Make us your home page

Raymond James picks outsider as CEO

Raymond James Financial chief executive officer Tom James on Monday chose Paul Reilly, a company outsider but a hometown boy, to succeed him.

Filling James' shoes is no easy task. James routinely is voted tops among area business leaders in an annual St. Petersburg Times survey and is a major area philanthropist. And he's handing stewardship of Raymond James to Reilly during one of the more perilous economic times since the Depression.

The Tom James throne is the closest thing the Tampa Bay area has to business royalty. The publicly traded company boasts the highest profile among area corporations, thanks in large part to the firm's decision years ago to buy the naming rights to Raymond James Stadium, home to the Tampa Bay Buccaneers and the site just 30 days ago of this year's Super Bowl.

But Reilly, 54, is not arriving without experience. He has served as a director on the Raymond James board since 2005 and was chairman of the board's audit committee for the past year.

Reilly grew up in St. Petersburg and is executive chairman of the Korn/Ferry International executive search firm. Earlier, he was CEO at KPMG International, an advisory firm of more than 100,000 employees with annual revenue of $12 billion.

Reilly will join Raymond James Financial as president on May 1. After one year, Reilly will succeed James, 66, as CEO. James will continue to work for the firm full time as executive chairman of the board.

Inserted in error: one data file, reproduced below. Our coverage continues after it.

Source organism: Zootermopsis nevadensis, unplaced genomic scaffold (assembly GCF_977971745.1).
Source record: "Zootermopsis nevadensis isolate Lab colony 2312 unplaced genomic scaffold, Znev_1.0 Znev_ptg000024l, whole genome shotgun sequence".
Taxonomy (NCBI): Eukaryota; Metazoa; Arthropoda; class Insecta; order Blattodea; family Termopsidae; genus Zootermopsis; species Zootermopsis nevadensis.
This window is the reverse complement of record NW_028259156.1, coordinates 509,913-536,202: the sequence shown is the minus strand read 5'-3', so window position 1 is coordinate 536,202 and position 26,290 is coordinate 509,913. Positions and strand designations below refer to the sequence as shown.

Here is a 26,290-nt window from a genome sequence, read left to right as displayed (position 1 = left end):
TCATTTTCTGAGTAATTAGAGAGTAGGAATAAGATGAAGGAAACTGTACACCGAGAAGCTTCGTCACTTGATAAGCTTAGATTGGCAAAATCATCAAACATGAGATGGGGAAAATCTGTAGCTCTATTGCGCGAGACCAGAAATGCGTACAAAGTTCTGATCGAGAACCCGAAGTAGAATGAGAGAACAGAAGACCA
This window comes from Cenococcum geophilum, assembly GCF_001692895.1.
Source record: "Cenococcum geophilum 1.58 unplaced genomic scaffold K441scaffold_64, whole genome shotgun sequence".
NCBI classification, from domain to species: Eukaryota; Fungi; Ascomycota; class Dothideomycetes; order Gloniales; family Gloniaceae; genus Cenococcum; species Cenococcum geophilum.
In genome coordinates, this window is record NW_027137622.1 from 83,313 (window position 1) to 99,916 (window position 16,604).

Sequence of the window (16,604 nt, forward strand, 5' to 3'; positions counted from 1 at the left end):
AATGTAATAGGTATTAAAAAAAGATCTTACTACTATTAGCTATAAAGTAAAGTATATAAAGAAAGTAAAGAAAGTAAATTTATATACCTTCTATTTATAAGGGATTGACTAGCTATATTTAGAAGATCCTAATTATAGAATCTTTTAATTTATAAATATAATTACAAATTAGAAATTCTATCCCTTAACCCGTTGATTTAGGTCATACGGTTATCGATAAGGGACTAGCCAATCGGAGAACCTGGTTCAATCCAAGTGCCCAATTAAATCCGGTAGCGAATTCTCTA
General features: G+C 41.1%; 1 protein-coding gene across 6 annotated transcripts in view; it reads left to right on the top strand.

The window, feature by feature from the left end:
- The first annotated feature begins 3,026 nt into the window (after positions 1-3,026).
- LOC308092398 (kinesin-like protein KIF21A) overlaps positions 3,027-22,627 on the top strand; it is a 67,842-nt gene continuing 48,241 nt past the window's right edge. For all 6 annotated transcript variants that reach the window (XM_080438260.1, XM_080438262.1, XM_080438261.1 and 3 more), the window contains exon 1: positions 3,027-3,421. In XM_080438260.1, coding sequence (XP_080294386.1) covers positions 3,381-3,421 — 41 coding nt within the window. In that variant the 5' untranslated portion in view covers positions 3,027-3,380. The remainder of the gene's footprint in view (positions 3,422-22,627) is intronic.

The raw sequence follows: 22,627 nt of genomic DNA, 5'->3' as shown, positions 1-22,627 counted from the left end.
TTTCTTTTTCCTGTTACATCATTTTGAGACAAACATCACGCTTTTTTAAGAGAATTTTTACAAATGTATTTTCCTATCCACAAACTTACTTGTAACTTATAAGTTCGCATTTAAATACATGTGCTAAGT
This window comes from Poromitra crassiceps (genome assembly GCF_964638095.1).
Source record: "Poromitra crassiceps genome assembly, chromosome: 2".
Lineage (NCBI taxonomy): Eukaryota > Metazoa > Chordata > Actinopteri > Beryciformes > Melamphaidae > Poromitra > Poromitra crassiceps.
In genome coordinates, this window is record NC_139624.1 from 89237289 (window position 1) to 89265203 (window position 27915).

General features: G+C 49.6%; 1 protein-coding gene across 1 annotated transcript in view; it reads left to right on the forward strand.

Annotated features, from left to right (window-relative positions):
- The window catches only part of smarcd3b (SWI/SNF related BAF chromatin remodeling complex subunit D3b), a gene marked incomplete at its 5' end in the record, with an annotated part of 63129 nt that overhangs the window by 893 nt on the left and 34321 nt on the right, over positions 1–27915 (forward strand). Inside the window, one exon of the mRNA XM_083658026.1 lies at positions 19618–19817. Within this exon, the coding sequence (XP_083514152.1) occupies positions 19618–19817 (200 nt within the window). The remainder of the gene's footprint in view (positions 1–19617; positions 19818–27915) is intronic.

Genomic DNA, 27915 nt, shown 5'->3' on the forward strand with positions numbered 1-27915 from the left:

Raymond James was co-founded by Tom James' father, making Reilly the first CEO outside the family to run the investment firm. Neither James nor Reilly was available for comment Monday, but James offered some thoughts in a statement.

"Because he grew up in St. Petersburg, I have known Paul and his family since he was a young tennis player," James said. "Since then, he has demonstrated success in academia and international business, as well as, in recent years, as a public company CEO."

James said he has had the opportunity to observe Reilly's business skills in action as a company director. James praised Reilly's intellect, financial insight, decisionmaking skills, objectivity and "a commitment" to the firm's values and tenets.

Reilly said Raymond James' conservative management practices and principles, commitment to clients and culture of service help distinguish the firm from others in the industry. The firm's "relatively steady performance during these challenging economic times has validated its approach and is another reason why it continues to be so well respected," he said.

Reilly was appointed a director of Raymond James over the objections of Institutional Shareholder Services. The independent adviser to investor groups didn't think Reilly fit the mold of an independent director after his firm, Korn/Ferry, was paid $215,000 by Raymond James for executive search fees.

Raymond James' current president, Chet Helck, will retain the role of chief operating officer after Reilly comes on board.

Before his roles at Korn/Ferry and KPMG, the soft-spoken Reilly ran Peat Marwick's local real estate consulting business. He was a consultant and civic leader behind downtown redevelopment during the Bay Plaza era of the late 1980s and early 1990s. He also chaired the St. Petersburg Area Chamber of Commerce and was an early supporter for a St. Petersburg building now called Tropicana Field, home of the Tampa Bay Rays.

Reilly graduated from St. Petersburg's Bishop Barry High School, the predecessor to St. Petersburg Catholic. He earned an MBA at the University of Notre Dame.